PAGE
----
H.R. Giger came to prominence in the 1970s, when his surrealistic art style, a mix of Salvador Dali and H.P. Lovecraft, caught the eyes of the art world. Giger described his art as “Biomechanical” and it often featured disturbing yet captivating melding of humans and machines.
His success in the art world led to him getting design work in the world of films. One of these assignments was design work on Alejandro Jodorowsky’s aborted attempt at bringing Frank Herbert’s novel Dune to the screen. It was during that production that the film’s screenwriter Dan O’Bannon first became exposed to Giger’s artwork. O’Bannon was so moved by Giger’s “horrific yet beautiful” artwork that the writer was inspired to rework his script Memory into the sci-fi/horror hybrid that would become Alien.
Once Alien went into production, O’Bannon showed director Ridley Scott some of Giger’s artwork, most notably the artist’s 1976 lithograph, Necronom IV. Scott was compelled to use that image as the design of the alien creatures in the film, and hired Giger on to flesh out the world of the alien creatures. Giger’s designs became instrumental to the success of the film, and his designs carried through the entire franchise, right up to 2012’s Prometheus.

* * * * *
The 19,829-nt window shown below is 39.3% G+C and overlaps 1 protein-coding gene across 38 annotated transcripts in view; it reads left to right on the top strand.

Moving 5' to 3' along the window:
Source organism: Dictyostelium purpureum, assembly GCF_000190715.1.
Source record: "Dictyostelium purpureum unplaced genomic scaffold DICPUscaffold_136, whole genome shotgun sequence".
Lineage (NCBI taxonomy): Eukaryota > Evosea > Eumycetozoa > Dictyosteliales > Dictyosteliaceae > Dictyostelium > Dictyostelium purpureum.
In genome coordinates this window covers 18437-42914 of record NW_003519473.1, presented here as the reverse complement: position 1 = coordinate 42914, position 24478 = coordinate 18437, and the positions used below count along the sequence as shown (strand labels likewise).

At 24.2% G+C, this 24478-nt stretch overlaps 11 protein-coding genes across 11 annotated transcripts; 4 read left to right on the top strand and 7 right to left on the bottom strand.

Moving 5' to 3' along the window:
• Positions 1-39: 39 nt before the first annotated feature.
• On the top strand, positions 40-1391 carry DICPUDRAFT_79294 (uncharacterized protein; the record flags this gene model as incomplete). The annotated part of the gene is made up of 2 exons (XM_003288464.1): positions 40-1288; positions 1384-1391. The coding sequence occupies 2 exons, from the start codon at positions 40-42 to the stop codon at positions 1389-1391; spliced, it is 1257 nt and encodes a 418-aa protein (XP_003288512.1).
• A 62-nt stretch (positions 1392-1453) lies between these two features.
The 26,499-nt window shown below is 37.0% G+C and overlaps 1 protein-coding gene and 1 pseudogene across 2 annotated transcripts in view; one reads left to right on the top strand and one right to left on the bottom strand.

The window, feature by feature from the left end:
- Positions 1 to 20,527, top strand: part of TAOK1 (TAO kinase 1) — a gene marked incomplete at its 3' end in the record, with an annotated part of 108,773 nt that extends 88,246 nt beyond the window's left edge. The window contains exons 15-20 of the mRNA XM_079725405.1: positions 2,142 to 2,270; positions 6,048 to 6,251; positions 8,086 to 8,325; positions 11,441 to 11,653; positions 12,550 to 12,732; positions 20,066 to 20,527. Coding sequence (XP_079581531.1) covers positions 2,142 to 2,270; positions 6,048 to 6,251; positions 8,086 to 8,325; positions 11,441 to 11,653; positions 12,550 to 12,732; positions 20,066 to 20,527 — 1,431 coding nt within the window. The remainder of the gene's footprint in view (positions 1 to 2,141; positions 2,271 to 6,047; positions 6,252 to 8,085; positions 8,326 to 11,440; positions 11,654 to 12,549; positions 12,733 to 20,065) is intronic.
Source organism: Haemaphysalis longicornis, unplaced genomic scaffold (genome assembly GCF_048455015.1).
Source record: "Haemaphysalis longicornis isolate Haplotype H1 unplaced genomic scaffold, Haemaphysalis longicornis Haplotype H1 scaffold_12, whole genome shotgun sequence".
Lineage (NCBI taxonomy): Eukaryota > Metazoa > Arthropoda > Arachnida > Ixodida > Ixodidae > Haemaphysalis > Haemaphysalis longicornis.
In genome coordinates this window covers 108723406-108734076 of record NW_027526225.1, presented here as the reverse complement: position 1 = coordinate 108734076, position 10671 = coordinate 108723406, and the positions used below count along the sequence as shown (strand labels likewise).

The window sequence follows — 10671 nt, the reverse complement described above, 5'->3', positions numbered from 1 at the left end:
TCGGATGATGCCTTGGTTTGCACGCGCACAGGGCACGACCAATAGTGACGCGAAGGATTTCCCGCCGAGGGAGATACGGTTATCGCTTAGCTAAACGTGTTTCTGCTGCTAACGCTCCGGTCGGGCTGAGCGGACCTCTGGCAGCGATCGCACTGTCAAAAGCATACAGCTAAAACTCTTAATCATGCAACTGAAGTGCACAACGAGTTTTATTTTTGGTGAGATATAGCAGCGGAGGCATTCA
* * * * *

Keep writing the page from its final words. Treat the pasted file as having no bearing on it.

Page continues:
Giger also worked on films such as Poltergeist II: The Other Side, Species and Batman Forever (where he submitted an unused redesign for the Batmobile). He was also a filmmaker himself, directing four films: Swiss Made (1968), Tagtraum (1973), Giger’s Necronomicon (1975) and Giger’s Alien (1979).
In addition to his film desgin work, Giger was also active in the world of music, creating everything from album covers for Debbie Harry and Emerson, Lake and Palmer to the distinctive microphone stand employed by Korn frontman Jonathan Davis.